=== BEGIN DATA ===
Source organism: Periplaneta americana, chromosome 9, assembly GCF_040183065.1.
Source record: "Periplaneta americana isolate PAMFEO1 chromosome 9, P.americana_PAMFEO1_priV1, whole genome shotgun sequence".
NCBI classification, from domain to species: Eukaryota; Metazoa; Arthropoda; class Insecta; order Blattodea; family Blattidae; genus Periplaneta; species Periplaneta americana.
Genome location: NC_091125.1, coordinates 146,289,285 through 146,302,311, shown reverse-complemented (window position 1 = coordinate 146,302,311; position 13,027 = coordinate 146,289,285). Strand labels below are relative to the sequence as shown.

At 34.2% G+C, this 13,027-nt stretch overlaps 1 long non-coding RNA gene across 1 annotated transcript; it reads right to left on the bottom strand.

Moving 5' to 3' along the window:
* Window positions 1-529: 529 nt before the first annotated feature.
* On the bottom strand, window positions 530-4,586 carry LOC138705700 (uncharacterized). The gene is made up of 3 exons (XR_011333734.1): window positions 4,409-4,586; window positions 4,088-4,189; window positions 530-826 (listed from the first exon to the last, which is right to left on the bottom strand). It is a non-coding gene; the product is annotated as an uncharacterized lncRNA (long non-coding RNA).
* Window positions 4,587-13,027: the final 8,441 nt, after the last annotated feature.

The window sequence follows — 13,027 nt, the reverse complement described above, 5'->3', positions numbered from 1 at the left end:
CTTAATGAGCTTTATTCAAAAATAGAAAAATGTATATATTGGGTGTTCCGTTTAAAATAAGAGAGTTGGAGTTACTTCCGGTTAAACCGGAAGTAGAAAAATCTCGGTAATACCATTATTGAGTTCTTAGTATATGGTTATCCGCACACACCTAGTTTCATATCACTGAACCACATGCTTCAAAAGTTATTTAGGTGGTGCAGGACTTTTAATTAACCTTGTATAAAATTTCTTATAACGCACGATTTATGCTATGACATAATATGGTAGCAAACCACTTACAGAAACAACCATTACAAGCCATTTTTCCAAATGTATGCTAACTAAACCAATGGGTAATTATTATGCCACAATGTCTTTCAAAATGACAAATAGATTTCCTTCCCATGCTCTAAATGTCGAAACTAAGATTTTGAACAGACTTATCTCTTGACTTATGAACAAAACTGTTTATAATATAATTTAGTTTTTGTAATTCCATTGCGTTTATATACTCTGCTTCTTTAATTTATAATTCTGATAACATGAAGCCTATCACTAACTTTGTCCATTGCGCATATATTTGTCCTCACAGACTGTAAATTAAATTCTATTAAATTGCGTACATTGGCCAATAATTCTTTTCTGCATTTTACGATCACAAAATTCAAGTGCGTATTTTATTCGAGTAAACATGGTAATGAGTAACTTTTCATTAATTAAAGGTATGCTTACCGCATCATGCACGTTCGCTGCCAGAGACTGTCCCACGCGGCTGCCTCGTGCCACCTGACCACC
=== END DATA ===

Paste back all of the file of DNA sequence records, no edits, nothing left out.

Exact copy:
Source organism: Periplaneta americana, chromosome 9, assembly GCF_040183065.1.
Source record: "Periplaneta americana isolate PAMFEO1 chromosome 9, P.americana_PAMFEO1_priV1, whole genome shotgun sequence".
NCBI classification, from domain to species: Eukaryota; Metazoa; Arthropoda; class Insecta; order Blattodea; family Blattidae; genus Periplaneta; species Periplaneta americana.
Genome location: NC_091125.1, coordinates 146,289,285 through 146,302,311, shown reverse-complemented (window position 1 = coordinate 146,302,311; position 13,027 = coordinate 146,289,285). Strand labels below are relative to the sequence as shown.

At 34.2% G+C, this 13,027-nt stretch overlaps 1 long non-coding RNA gene across 1 annotated transcript; it reads right to left on the bottom strand.

Moving 5' to 3' along the window:
* Window positions 1-529: 529 nt before the first annotated feature.
* On the bottom strand, window positions 530-4,586 carry LOC138705700 (uncharacterized). The gene is made up of 3 exons (XR_011333734.1): window positions 4,409-4,586; window positions 4,088-4,189; window positions 530-826 (listed from the first exon to the last, which is right to left on the bottom strand). It is a non-coding gene; the product is annotated as an uncharacterized lncRNA (long non-coding RNA).
* Window positions 4,587-13,027: the final 8,441 nt, after the last annotated feature.

The window sequence follows — 13,027 nt, the reverse complement described above, 5'->3', positions numbered from 1 at the left end:
CTTAATGAGCTTTATTCAAAAATAGAAAAATGTATATATTGGGTGTTCCGTTTAAAATAAGAGAGTTGGAGTTACTTCCGGTTAAACCGGAAGTAGAAAAATCTCGGTAATACCATTATTGAGTTCTTAGTATATGGTTATCCGCACACACCTAGTTTCATATCACTGAACCACATGCTTCAAAAGTTATTTAGGTGGTGCAGGACTTTTAATTAACCTTGTATAAAATTTCTTATAACGCACGATTTATGCTATGACATAATATGGTAGCAAACCACTTACAGAAACAACCATTACAAGCCATTTTTCCAAATGTATGCTAACTAAACCAATGGGTAATTATTATGCCACAATGTCTTTCAAAATGACAAATAGATTTCCTTCCCATGCTCTAAATGTCGAAACTAAGATTTTGAACAGACTTATCTCTTGACTTATGAACAAAACTGTTTATAATATAATTTAGTTTTTGTAATTCCATTGCGTTTATATACTCTGCTTCTTTAATTTATAATTCTGATAACATGAAGCCTATCACTAACTTTGTCCATTGCGCATATATTTGTCCTCACAGACTGTAAATTAAATTCTATTAAATTGCGTACATTGGCCAATAATTCTTTTCTGCATTTTACGATCACAAAATTCAAGTGCGTATTTTATTCGAGTAAACATGGTAATGAGTAACTTTTCATTAATTAAAGGTATGCTTACCGCATCATGCACGTTCGCTGCCAGAGACTGTCCCACGCGGCTGCCTCGTGCCACCTGACCACC